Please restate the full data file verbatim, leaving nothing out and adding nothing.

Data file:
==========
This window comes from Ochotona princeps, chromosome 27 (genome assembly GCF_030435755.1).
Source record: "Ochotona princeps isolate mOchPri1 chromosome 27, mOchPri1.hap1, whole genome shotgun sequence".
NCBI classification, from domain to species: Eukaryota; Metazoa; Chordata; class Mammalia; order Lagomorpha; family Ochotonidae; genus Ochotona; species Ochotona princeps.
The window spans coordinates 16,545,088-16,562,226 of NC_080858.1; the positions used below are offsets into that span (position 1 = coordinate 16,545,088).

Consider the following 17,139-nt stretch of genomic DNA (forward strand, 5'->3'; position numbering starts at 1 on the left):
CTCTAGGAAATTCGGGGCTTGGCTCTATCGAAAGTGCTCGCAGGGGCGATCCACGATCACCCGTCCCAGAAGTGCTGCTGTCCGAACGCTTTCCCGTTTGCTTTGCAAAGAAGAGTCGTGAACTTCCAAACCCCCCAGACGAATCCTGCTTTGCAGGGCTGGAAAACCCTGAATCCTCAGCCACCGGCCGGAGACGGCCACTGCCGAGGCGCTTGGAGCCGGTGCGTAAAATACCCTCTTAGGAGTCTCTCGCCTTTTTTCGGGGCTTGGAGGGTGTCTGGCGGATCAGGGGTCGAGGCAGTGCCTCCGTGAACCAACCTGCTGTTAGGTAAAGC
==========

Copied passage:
This window comes from Ochotona princeps, chromosome 27 (genome assembly GCF_030435755.1).
Source record: "Ochotona princeps isolate mOchPri1 chromosome 27, mOchPri1.hap1, whole genome shotgun sequence".
NCBI classification, from domain to species: Eukaryota; Metazoa; Chordata; class Mammalia; order Lagomorpha; family Ochotonidae; genus Ochotona; species Ochotona princeps.
The window spans coordinates 16,545,088-16,562,226 of NC_080858.1; the positions used below are offsets into that span (position 1 = coordinate 16,545,088).

Consider the following 17,139-nt stretch of genomic DNA (forward strand, 5'->3'; position numbering starts at 1 on the left):
CTCTAGGAAATTCGGGGCTTGGCTCTATCGAAAGTGCTCGCAGGGGCGATCCACGATCACCCGTCCCAGAAGTGCTGCTGTCCGAACGCTTTCCCGTTTGCTTTGCAAAGAAGAGTCGTGAACTTCCAAACCCCCCAGACGAATCCTGCTTTGCAGGGCTGGAAAACCCTGAATCCTCAGCCACCGGCCGGAGACGGCCACTGCCGAGGCGCTTGGAGCCGGTGCGTAAAATACCCTCTTAGGAGTCTCTCGCCTTTTTTCGGGGCTTGGAGGGTGTCTGGCGGATCAGGGGTCGAGGCAGTGCCTCCGTGAACCAACCTGCTGTTAGGTAAAGC